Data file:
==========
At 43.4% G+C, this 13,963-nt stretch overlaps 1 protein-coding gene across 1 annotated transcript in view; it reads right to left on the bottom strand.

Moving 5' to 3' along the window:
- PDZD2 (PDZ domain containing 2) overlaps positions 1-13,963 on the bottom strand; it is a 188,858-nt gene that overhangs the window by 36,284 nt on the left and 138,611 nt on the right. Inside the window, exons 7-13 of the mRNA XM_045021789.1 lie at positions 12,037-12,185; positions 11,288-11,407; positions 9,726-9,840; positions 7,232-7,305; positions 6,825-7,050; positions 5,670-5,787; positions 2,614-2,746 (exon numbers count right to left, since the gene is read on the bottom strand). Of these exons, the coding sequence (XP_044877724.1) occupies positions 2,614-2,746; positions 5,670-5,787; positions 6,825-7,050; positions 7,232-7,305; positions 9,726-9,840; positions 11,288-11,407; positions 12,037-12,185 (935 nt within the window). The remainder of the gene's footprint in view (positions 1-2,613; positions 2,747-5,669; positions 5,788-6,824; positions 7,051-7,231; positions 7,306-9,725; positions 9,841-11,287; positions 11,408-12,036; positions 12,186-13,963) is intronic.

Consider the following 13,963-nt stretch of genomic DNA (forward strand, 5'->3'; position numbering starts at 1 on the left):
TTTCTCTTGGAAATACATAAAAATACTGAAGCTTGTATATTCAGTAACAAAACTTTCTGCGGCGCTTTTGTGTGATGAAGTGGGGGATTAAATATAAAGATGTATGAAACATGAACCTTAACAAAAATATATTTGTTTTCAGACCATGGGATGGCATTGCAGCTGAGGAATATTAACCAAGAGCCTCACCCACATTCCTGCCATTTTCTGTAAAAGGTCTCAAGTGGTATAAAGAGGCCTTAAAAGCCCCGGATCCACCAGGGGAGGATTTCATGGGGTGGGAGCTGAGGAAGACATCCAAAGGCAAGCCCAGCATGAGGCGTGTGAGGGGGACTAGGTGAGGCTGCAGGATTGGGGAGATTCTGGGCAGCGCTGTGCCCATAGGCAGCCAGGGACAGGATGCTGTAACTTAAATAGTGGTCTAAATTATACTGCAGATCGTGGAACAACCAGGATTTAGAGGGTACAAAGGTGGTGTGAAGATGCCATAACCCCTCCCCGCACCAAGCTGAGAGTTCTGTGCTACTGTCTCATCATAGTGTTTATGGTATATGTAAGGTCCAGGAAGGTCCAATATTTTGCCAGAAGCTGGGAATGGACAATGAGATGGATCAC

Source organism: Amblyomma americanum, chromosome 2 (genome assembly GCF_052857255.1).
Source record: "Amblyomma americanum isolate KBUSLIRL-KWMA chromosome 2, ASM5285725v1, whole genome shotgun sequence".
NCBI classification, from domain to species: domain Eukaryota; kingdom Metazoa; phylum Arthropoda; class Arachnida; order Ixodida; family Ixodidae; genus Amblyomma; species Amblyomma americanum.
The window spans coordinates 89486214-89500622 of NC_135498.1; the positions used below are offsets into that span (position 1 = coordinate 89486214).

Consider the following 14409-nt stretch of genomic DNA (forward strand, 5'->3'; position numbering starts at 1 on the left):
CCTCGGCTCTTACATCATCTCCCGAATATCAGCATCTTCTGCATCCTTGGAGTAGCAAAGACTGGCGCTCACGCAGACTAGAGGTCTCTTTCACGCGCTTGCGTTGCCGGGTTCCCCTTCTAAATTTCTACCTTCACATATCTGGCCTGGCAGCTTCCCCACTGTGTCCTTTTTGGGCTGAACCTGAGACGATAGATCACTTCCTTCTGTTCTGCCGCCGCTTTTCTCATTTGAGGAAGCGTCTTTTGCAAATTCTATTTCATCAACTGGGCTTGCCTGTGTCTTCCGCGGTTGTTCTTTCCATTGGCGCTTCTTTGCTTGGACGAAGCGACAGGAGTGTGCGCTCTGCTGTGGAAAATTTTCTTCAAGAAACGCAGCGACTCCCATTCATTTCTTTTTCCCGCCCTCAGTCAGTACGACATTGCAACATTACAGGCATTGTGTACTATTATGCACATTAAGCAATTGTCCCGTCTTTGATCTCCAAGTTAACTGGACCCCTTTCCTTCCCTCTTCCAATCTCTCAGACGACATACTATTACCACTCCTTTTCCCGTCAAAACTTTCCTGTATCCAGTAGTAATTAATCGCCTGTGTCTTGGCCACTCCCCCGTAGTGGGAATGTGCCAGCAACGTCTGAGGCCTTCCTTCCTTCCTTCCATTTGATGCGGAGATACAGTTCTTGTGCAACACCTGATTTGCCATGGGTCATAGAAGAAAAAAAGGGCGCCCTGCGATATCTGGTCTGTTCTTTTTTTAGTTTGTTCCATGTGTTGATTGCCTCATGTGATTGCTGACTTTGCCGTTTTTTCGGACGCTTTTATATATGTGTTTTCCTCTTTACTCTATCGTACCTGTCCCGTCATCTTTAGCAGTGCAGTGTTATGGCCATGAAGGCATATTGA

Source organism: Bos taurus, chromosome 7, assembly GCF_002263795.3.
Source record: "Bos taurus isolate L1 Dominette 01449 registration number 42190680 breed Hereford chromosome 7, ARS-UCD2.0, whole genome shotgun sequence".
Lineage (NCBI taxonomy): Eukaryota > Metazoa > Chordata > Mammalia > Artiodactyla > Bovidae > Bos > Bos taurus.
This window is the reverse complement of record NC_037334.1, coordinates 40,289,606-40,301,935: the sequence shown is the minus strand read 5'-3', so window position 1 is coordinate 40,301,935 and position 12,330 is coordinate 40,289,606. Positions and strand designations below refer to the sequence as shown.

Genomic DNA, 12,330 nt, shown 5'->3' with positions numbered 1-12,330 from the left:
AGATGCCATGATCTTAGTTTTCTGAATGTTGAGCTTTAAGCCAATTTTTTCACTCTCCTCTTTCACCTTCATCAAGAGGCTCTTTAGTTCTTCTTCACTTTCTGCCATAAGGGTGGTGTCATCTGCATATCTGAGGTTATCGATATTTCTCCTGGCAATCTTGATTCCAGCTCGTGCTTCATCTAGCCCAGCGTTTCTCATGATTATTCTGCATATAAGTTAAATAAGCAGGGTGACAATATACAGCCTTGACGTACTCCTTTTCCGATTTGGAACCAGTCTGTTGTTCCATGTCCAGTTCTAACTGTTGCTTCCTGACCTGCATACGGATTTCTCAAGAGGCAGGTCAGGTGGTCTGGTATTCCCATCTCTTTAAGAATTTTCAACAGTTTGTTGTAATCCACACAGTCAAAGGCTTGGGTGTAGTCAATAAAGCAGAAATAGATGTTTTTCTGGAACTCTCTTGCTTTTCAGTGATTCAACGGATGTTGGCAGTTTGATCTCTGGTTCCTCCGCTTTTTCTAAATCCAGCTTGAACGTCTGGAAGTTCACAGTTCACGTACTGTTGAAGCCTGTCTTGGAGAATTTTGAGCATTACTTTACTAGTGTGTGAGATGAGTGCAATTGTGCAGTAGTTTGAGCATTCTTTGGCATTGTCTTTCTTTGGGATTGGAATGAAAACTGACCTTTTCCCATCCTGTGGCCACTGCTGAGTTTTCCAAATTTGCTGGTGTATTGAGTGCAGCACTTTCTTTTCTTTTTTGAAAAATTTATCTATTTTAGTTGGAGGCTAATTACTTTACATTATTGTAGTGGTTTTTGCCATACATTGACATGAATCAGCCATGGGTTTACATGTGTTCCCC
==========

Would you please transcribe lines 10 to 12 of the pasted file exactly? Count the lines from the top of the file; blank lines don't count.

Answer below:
Consider the following 14409-nt stretch of genomic DNA (forward strand, 5'->3'; position numbering starts at 1 on the left):
CCTCGGCTCTTACATCATCTCCCGAATATCAGCATCTTCTGCATCCTTGGAGTAGCAAAGACTGGCGCTCACGCAGACTAGAGGTCTCTTTCACGCGCTTGCGTTGCCGGGTTCCCCTTCTAAATTTCTACCTTCACATATCTGGCCTGGCAGCTTCCCCACTGTGTCCTTTTTGGGCTGAACCTGAGACGATAGATCACTTCCTTCTGTTCTGCCGCCGCTTTTCTCATTTGAGGAAGCGTCTTTTGCAAATTCTATTTCATCAACTGGGCTTGCCTGTGTCTTCCGCGGTTGTTCTTTCCATTGGCGCTTCTTTGCTTGGACGAAGCGACAGGAGTGTGCGCTCTGCTGTGGAAAATTTTCTTCAAGAAACGCAGCGACTCCCATTCATTTCTTTTTCCCGCCCTCAGTCAGTACGACATTGCAACATTACAGGCATTGTGTACTATTATGCACATTAAGCAATTGTCCCGTCTTTGATCTCCAAGTTAACTGGACCCCTTTCCTTCCCTCTTCCAATCTCTCAGACGACATACTATTACCACTCCTTTTCCCGTCAAAACTTTCCTGTATCCAGTAGTAATTAATCGCCTGTGTCTTGGCCACTCCCCCGTAGTGGGAATGTGCCAGCAACGTCTGAGGCCTTCCTTCCTTCCTTCCATTTGATGCGGAGATACAGTTCTTGTGCAACACCTGATTTGCCATGGGTCATAGAAGAAAAAAAGGGCGCCCTGCGATATCTGGTCTGTTCTTTTTTTAGTTTGTTCCATGTGTTGATTGCCTCATGTGATTGCTGACTTTGCCGTTTTTTCGGACGCTTTTATATATGTGTTTTCCTCTTTACTCTATCGTACCTGTCCCGTCATCTTTAGCAGTGCAGTGTTATGGCCATGAAGGCATATTGA

Source organism: Bos taurus, chromosome 7, assembly GCF_002263795.3.